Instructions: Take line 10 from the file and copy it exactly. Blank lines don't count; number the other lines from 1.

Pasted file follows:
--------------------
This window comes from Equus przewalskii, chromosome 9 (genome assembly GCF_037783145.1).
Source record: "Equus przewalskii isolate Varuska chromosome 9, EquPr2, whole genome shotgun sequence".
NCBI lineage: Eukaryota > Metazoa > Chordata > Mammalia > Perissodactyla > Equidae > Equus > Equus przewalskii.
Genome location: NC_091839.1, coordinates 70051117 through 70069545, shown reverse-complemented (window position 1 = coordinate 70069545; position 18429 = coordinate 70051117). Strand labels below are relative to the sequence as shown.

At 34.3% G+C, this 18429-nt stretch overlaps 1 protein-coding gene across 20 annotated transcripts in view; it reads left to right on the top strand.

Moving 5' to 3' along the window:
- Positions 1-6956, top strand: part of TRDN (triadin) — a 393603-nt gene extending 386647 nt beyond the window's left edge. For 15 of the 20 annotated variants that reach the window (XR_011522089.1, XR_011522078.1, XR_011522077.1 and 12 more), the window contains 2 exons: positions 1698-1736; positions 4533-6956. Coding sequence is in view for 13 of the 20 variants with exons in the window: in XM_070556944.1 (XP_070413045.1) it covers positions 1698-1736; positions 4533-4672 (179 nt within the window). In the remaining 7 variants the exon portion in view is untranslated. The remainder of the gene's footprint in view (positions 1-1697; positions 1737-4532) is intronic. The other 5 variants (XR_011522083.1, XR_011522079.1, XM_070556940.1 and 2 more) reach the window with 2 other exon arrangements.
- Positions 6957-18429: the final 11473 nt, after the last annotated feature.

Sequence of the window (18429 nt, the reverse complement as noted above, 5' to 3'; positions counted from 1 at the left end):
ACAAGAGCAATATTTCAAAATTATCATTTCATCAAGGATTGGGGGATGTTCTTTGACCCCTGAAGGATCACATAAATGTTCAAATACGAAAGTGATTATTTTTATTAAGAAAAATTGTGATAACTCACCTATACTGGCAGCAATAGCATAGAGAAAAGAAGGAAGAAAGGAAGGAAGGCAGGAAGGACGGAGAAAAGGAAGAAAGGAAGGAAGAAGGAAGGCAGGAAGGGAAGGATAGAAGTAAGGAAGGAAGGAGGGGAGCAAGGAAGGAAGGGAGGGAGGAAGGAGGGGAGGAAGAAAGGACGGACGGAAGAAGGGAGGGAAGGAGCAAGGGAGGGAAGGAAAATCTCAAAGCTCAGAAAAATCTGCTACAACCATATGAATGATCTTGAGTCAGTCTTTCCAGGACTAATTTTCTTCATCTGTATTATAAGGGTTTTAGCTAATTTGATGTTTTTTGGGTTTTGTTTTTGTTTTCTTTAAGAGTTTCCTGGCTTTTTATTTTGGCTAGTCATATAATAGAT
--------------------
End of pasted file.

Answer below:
ACAAGAGCAATATTTCAAAATTATCATTTCATCAAGGATTGGGGGATGTTCTTTGACCCCTGAAGGATCACATAAATGTTCAAATACGAAAGTGATTATTTTTATTAAGAAAAATTGTGATAACTCACCTATACTGGCAGCAATAGCATAGAGAAAAGAAGGAAGAAAGGAAGGAAGGCAGGAAGGACGGAGAAAAGGAAGAAAGGAAGGAAGAAGGAAGGCAGGAAGGGAAGGATAGAAGTAAGGAAGGAAGGAGGGGAGCAAGGAAGGAAGGGAGGGAGGAAGGAGGGGAGGAAGAAAGGACGGACGGAAGAAGGGAGGGAAGGAGCAAGGGAGGGAAGGAAAATCTCAAAGCTCAGAAAAATCTGCTACAACCATATGAATGATCTTGAGTCAGTCTTTCCAGGACTAATTTTCTTCATCTGTATTATAAGGGTTTTAGCTAATTTGATGTTTTTTGGGTTTTGTTTTTGTTTTCTTTAAGAGTTTCCTGGCTTTTTATTTTGGCTAGTCATATAATAGAT